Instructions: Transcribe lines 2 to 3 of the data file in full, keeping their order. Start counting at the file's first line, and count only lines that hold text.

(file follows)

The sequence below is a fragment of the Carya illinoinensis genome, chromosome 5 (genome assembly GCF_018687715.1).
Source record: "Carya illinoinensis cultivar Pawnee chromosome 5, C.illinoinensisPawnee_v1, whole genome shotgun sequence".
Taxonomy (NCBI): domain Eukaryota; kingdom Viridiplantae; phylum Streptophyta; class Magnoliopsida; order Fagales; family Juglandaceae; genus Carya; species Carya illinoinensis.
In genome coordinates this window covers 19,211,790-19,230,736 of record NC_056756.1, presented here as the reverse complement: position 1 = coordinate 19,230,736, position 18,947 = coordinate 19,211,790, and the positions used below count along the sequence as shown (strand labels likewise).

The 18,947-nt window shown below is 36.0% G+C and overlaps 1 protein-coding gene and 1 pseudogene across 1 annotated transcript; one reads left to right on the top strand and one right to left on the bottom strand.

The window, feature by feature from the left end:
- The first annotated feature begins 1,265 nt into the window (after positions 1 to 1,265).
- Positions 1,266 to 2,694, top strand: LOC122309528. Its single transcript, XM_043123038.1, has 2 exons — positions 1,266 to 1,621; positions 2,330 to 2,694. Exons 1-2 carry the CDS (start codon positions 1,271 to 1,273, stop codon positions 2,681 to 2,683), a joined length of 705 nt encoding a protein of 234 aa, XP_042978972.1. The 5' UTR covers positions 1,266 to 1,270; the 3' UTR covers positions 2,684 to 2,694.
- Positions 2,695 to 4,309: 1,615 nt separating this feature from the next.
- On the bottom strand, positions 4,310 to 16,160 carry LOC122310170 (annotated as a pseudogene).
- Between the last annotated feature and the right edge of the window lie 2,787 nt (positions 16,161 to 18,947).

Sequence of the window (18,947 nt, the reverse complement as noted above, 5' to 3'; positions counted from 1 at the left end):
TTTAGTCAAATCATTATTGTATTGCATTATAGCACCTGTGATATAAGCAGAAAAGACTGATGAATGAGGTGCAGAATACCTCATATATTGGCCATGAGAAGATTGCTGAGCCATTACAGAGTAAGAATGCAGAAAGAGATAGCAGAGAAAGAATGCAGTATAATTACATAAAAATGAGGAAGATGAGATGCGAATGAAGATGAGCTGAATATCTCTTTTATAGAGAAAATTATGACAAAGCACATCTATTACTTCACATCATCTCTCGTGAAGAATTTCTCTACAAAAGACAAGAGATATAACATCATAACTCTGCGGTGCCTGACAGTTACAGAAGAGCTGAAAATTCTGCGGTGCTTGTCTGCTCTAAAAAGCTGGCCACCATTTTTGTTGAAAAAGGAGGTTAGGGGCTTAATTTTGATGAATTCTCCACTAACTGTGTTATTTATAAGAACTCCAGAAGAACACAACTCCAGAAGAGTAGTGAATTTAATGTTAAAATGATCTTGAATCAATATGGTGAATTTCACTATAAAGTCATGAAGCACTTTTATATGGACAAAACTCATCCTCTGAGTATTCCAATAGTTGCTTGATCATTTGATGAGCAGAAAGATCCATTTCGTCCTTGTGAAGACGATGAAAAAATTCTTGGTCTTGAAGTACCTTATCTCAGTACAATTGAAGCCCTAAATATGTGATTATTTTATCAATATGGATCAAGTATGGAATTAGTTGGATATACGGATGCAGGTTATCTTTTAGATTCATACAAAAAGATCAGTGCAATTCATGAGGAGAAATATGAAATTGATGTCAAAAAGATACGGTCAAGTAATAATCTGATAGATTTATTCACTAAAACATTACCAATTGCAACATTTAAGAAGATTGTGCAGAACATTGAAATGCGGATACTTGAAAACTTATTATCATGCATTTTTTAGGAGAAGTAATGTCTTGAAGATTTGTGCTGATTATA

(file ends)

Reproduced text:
Source record: "Carya illinoinensis cultivar Pawnee chromosome 5, C.illinoinensisPawnee_v1, whole genome shotgun sequence".
Taxonomy (NCBI): domain Eukaryota; kingdom Viridiplantae; phylum Streptophyta; class Magnoliopsida; order Fagales; family Juglandaceae; genus Carya; species Carya illinoinensis.